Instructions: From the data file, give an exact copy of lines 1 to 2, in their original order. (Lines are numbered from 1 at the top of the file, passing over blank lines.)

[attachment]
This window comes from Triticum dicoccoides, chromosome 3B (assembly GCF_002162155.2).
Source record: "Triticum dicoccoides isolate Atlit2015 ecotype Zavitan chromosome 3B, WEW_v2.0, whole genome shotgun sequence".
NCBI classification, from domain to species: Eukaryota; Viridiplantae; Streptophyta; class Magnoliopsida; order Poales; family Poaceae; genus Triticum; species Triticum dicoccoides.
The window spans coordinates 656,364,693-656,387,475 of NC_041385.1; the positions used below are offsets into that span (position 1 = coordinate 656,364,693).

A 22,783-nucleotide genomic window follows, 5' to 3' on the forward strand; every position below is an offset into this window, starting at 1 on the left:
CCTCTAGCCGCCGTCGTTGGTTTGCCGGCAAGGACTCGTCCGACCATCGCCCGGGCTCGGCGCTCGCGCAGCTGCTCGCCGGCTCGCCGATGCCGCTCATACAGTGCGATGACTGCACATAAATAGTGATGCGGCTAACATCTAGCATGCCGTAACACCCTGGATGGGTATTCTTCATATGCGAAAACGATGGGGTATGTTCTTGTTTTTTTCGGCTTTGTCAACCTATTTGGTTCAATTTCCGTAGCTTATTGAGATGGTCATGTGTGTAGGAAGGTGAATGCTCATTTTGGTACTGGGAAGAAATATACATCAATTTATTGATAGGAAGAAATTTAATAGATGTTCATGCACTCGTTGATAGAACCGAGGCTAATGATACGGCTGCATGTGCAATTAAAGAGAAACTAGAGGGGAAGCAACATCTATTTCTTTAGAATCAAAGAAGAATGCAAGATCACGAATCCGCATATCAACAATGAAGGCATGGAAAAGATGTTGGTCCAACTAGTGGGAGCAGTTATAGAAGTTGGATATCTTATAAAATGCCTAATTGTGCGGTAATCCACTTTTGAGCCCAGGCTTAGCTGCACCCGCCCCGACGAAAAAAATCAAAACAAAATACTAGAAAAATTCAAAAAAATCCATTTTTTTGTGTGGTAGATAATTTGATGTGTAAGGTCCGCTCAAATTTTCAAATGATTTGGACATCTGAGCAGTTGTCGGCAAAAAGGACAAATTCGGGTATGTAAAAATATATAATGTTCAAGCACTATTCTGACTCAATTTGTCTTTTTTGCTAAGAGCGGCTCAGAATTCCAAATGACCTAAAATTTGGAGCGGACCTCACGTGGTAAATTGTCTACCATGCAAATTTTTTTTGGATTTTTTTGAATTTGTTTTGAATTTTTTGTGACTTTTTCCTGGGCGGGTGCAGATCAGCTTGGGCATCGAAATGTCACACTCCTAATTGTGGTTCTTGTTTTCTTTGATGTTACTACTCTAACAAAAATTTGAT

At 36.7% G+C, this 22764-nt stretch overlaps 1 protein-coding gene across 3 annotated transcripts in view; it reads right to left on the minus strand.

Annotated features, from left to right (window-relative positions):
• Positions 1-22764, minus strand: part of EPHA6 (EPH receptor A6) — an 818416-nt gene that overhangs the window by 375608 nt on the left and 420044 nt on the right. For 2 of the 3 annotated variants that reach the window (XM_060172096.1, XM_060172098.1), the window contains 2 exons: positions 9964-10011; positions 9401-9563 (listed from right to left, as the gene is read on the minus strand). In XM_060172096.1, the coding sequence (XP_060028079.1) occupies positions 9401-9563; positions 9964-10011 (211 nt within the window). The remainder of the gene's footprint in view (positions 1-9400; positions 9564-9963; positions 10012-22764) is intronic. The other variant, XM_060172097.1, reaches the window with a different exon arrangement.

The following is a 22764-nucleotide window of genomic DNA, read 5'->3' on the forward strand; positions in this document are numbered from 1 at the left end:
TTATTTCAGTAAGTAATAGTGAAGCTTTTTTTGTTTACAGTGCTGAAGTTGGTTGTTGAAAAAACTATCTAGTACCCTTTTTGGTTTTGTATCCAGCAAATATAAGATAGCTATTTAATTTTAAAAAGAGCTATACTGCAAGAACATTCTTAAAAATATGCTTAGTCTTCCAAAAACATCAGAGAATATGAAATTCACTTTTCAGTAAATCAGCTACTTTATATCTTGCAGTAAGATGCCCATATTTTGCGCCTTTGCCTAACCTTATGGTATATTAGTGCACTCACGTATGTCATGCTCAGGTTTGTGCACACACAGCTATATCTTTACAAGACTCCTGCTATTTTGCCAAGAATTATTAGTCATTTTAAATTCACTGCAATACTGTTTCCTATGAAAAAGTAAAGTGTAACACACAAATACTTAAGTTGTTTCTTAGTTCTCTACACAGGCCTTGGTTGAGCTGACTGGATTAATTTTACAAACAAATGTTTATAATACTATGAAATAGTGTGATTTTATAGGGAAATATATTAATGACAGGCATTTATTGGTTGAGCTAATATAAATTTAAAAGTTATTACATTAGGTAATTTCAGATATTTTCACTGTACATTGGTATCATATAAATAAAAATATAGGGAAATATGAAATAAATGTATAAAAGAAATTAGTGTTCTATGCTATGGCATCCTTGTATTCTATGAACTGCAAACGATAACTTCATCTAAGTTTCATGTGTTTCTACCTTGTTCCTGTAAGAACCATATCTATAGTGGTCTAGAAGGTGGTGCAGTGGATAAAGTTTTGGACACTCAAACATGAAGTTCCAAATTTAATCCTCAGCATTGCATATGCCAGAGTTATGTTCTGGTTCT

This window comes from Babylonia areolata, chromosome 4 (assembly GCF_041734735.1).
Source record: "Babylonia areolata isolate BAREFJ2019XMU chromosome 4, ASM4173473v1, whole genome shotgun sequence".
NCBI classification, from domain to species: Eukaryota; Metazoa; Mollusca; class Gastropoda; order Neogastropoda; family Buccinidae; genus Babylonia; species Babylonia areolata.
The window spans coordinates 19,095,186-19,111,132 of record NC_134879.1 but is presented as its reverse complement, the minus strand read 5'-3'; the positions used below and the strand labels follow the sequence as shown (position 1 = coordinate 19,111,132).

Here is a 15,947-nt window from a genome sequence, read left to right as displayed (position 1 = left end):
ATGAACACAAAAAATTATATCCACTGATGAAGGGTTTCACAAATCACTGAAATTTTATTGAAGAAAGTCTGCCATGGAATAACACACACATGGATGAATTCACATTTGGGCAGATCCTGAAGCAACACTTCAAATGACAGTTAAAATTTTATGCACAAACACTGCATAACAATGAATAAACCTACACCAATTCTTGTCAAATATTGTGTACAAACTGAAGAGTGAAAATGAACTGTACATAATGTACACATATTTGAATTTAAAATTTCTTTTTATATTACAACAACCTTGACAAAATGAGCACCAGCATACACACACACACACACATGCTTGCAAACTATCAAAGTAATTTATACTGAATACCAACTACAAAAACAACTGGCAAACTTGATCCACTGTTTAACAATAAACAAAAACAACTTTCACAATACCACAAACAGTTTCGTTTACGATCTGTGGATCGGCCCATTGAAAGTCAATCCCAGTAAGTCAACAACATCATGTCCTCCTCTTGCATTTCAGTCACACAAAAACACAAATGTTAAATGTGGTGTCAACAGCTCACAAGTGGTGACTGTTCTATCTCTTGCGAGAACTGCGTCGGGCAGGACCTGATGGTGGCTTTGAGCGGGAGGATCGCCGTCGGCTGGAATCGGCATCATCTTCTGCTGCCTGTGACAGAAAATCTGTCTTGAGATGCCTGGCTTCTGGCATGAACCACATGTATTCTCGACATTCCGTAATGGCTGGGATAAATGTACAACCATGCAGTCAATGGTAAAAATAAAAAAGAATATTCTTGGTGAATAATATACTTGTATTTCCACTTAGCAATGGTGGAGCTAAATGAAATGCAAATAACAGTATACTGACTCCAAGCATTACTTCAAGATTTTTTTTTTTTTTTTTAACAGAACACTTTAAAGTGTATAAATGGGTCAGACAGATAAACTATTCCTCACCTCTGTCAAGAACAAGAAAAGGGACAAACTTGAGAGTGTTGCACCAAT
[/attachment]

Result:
This window comes from Triticum dicoccoides, chromosome 3B (assembly GCF_002162155.2).
Source record: "Triticum dicoccoides isolate Atlit2015 ecotype Zavitan chromosome 3B, WEW_v2.0, whole genome shotgun sequence".